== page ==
SUNDAY GOSPEL REFLECTION: Solemnity of Christ the King By Fr. Baltazar Obico, OFM

Today’s feast of Christ the King was instituted in 1925 by Pius XI when all of Europe had nightmare memories of what they called then, “the threat of war,” a time of an explosion of hatred, blindness and a torrent of blood that wiped out most of Europe at that time. The swastika, a disfigurement of the cross, was ready to lurch across Germany. Piercing the sound of these ideology hate-filled speeches, the Pope’s message of justice, peace and love was lighting a new spark. In initiating this feast, the church wanted to take our worship of Jesus from the privacy of our hearts and to proudly proclaim his public sway as well.

II. GOSPEL: The gospel may sound inappropriate; the image of Jesus being indicted by Pilate does not evoke the image of a King. Yet in the course of Pilate’s interrogation of Jesus the latter was in majestic command of the interchange. Pilate was at loss everytime Jesus responded to the nature of his kingship.

At the crucifixion, the bystanders and one of the criminals executed with Jesus, know what it means to be a king and so they taunt Jesus with the demand that He use His power to save Himself. For Jesus, however, a king is not one who saves himself, but one who saves others. It is in the mocking words of the scoffers and in the inscription put over the cross, that we are faced with the true nature of Jesus’ kingship. Save yourself and us, is another temptation for Jesus. Just as Jesus had earlier challenged his vocational identity three times and offered him a less painful option, so is Jesus is being invited to save himself. But with His lack of response to the scoffers, Jesus clearly remains steadfast in fulfilling his divine will. He is resolutely committed to God’s plan which includes death.

Only in the powerlessness of the cross can he demonstrate that authority, ultimately rescuing criminals, scoffers and religious leaders. Refusing the voices of temptation, Jesus defines for us what sort of King he really is.

This means Christian faith is not a power game that follows the rules and logic of most power plays we know – retaliation, competition, self-protectiveness and the like.

III. WORD: The Kingdom of God here on Earth.
1. Power is service, not for dominion and domination. To be a king is to serve, not to be served. Stories of DAP and PDAF, of short projects and misappropriation, point to the misuse and abuse of power. One aspect of our life that need evangelizing is in the political. We observe that many of us would like to seal off our political life from influences of faith and allegation in the guise of church and state separation. Politics relates to the exercise of power in society. It is a new world here on earth, not in heaven as understood, “in the sky above,” that is why we don’t pray, “we go to heaven,” instead we pray that “God’s Kingdom come here on earth…” Salvation did not mean escaping earth, being indifferent to politics. It is rather living a meaningful life on earth.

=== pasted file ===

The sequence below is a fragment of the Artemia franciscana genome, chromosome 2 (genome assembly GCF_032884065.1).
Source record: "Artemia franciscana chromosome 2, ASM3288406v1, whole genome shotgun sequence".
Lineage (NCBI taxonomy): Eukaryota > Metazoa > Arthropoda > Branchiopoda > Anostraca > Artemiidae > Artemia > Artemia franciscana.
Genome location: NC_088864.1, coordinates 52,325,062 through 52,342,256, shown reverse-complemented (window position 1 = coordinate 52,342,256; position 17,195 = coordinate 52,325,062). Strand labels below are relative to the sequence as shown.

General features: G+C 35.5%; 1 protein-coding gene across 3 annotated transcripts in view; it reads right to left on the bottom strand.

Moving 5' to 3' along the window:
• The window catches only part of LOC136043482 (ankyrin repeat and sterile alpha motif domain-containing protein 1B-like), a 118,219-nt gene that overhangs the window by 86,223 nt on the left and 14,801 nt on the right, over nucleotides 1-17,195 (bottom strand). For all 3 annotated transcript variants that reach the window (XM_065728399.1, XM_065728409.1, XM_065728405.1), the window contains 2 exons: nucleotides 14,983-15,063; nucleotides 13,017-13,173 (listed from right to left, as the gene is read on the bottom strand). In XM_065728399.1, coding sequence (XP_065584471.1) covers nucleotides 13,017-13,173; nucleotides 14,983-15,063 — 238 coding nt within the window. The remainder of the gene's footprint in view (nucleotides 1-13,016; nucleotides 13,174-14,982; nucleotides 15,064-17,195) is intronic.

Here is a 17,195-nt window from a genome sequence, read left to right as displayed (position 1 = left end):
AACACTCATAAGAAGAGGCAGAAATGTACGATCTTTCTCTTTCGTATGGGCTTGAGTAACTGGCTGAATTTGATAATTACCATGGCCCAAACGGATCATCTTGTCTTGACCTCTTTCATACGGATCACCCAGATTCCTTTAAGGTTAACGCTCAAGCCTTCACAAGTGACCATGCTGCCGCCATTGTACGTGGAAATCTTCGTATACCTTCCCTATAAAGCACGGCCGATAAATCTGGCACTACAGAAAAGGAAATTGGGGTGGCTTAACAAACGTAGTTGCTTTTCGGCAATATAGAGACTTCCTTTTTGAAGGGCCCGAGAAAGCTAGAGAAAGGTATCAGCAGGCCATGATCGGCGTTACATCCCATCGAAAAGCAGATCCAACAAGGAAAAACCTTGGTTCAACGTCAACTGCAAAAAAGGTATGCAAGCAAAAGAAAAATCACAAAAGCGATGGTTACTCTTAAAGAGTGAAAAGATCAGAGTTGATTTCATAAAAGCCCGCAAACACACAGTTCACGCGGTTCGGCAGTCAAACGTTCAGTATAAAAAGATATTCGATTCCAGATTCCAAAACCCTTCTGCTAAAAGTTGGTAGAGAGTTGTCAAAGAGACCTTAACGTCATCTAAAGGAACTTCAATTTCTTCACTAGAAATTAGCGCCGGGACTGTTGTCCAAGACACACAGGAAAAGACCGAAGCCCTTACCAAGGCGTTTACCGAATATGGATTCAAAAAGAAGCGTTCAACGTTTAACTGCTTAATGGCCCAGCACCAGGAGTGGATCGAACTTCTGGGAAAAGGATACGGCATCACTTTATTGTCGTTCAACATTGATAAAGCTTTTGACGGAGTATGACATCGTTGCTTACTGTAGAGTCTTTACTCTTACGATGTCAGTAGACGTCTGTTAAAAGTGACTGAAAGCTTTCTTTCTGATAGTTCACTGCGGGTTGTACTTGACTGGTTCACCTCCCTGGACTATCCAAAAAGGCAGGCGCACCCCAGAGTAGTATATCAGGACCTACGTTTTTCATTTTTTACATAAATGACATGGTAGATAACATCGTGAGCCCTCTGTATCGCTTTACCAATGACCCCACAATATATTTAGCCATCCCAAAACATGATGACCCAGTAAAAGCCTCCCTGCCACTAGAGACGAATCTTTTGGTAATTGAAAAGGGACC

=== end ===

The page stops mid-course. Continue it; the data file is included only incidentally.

2. The Kingdom as an end to power relationship. Relationships based on power are oppressive…they are dehumanizing for both oppressor and the oppressed. Sometimes we hear, “Ginagamit lang tayo” when someone uses somebody, when you treat him like a thing. When the powerful imposes his will on the powerless. The latter becomes less free, less responsible, less of a creature. The oppressor, likewise demeans, lording it over. I observed this paradigm operating within our parish setting; parish leaders sowing fear among parish workers as they find their servant-leaders more to be feared than love and respected.
3. The Kingdom is offered to all, it is not only for the friars but for all believers regardless of their church affiliation, membership and religious sentiments. Our understanding of our vocation is only within the parameters of the Church and hence we are preoccupied with dogmas and doctrines, rites and rituals that separates us from other people of goodwill. We need to situate His vocation within the universal context of the Kingdom of God. Hence we are willing to set aside doctrine and ritual differences in order to work with everyone in shaping the Kingdom of God where there is justice, peace and love.

About Fr. Tasang and his other reflections…..

Jesus Christ has the Words of Eternal Life, SUNDAY GOSPEL REFLECTION 21st Sunday in Ordinary Time By Fr. Serge Santos, OFM

Around the year 90 A.D. when St. John wrote the Gospel, the doctrine and practice of the Eucharist was well established. The discourse on the Bread of Life given by Jesus Christ at Capernaum foretold the installation of the divine gift of the Eucharist. The Christians at that time accepted the Mass and Holy Communion as the essential act of Christian worship.

In today’s Gospel the “disciples” murmured because they could not accept that Jesus Christ came down from heaven and offered himself as the bread so that they would live forever. They must partake of his body – flesh and blood – if they want true life in them.

The “disciples” were a group different from the apostles. Their reason was the same as the multitude i.e. Jesus Christ was a mere human being. It seemed natural for them not to accept this teaching of Jesus Christ to eat his body and drink his blood.

Christ said that they lack faith due to the fact that he gave enough proof that he was more than a human being. These “disciples” closed their minds to the evidence; this is their guilt. Faith is a gift from the Father, as Christ said to them: “No one can come to me unless it is granted him by the Father,” but the Father offered this gift and they refused to accept it; otherwise they would not have been guilty. The divine spirit which produces “faith” is alone capable of giving life and meaning to his words.